In shops now
Most folks in my social circle are fully aware of my inability to watch scary movies. And it’s not that I don’t like them, because I very often think they’re fantastic, but my suspension of disbelief is so powerful that I become an 11 year-old girl when I watch a horror movie (complete with the high-pitched squealing). I will only watch them on DVD, and only early in the morning so I can see the sunshine and have many hours to cleanse my palette of the terror. So, when we asked for a copy of “The Strangers,” I was happy when it arrived and up to the challenge. I even watched it at night with Patrick (flying solo is for the advanced class).
The film centers on a young couple (James Hoyt and Kristen McKay – played by Scott Speedman and Liv Tyler), who have just left a friend’s wedding and decide to spend the night in the country house where James grew up. It’s uber-quiet and there are no signs of neighbors, dog, birds, nothing. These two are a not-so-happy couple as he has just proposed and she wasn’t feelin’ it. They are soon terrorized by a trio of masked attackers, first doing creepy little stuff like knocking at the door and just not leaving, then breaking out the hardware.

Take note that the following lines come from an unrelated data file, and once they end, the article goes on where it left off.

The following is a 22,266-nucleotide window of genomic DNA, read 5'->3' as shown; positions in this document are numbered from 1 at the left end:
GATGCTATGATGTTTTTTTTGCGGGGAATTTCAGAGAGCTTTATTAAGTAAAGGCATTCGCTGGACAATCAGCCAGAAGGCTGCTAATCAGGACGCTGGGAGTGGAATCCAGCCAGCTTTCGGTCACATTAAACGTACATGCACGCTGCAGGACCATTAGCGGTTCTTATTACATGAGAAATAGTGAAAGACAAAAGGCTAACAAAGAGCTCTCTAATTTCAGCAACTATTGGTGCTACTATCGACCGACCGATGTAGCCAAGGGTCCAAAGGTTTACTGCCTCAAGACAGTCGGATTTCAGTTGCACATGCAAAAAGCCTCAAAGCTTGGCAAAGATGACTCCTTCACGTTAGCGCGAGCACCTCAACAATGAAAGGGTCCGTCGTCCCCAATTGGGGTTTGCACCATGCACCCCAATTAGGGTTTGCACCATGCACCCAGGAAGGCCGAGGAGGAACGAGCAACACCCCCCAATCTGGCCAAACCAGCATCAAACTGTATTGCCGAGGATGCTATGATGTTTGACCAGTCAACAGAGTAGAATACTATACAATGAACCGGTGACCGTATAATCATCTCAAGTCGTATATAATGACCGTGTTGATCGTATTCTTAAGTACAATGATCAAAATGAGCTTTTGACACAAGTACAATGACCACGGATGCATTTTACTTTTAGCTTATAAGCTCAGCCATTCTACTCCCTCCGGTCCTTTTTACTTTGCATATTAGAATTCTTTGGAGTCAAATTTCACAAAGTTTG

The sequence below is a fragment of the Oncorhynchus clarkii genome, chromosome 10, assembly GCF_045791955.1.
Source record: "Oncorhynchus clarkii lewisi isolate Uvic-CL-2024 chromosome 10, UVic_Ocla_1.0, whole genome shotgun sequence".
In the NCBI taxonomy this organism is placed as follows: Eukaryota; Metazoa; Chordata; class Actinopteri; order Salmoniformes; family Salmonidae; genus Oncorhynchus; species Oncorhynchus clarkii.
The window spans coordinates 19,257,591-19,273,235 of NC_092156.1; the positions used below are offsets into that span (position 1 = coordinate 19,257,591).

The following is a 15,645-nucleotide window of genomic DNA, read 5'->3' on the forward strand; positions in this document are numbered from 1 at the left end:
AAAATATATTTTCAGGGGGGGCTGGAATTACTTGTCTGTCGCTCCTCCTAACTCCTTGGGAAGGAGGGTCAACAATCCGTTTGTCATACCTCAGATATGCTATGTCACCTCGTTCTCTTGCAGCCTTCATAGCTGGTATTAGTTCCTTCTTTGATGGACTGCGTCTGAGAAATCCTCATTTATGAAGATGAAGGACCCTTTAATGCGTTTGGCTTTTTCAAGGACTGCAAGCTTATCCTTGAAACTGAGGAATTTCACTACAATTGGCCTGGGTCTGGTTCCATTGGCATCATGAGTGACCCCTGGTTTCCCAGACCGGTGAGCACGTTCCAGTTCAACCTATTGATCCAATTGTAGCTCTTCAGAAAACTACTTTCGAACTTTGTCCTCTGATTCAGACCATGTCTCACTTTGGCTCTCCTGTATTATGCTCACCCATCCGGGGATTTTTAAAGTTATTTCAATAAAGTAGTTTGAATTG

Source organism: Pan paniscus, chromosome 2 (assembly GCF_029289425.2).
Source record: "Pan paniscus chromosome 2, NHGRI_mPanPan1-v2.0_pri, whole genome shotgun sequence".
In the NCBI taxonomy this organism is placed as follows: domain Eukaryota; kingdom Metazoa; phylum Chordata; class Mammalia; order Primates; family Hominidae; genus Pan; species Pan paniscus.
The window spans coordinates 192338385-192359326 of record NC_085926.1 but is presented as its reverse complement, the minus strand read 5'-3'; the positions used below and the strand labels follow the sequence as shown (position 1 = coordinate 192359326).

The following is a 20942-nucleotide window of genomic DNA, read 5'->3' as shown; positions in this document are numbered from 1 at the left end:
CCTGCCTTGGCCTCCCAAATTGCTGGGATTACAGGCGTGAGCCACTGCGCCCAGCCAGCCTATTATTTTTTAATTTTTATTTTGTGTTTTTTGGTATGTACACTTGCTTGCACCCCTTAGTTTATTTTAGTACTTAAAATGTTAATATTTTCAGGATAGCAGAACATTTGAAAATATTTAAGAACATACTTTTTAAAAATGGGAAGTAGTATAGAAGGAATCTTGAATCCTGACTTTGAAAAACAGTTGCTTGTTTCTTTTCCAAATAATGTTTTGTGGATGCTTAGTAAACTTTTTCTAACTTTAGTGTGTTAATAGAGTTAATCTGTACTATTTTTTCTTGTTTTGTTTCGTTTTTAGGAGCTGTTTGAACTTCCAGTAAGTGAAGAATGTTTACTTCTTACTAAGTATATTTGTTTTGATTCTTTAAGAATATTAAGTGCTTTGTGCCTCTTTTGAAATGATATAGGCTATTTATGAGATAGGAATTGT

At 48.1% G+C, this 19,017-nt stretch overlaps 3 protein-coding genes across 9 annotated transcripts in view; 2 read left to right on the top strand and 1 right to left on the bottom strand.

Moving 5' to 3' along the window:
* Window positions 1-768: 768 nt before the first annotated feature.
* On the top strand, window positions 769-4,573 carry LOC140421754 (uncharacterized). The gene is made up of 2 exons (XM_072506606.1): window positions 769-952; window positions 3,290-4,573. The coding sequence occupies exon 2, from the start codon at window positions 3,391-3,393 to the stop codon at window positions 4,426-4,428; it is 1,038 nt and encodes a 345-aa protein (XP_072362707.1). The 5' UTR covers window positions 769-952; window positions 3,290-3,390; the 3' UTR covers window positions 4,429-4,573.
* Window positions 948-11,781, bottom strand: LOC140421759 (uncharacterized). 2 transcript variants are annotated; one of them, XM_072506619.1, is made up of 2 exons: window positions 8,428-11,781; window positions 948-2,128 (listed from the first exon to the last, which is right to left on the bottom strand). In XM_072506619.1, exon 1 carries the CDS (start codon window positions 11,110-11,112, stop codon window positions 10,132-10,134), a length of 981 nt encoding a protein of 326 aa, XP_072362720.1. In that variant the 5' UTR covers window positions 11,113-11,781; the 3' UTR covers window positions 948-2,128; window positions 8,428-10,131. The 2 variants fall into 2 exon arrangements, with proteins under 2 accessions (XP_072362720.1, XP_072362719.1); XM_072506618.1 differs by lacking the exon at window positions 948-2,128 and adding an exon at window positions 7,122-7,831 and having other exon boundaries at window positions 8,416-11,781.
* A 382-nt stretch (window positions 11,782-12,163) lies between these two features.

What makes this film such a good addition to the horror genre is tri-fold. First, you have genuine characters of interest, who you would watch in a proper drama as easily as a Halloween film. Then, you have the narrative (from writer/director, Bryan Bertino) which relishes in the stillness and the quiet that reminds me that I will live the rest of my life in huge cities as I can’t handle the crickets. Finally, the attacking is scary, but because it is not very special. There are no innovative torture techniques going on here like we’ll see in the “Saw” films. The violence in “The Strangers” is very practical and completely unnecessary. When Kristen asks one of their captors why they are doing this, why them, why?…the simple response is: “Because you were home.”
And then I had to change my trousers.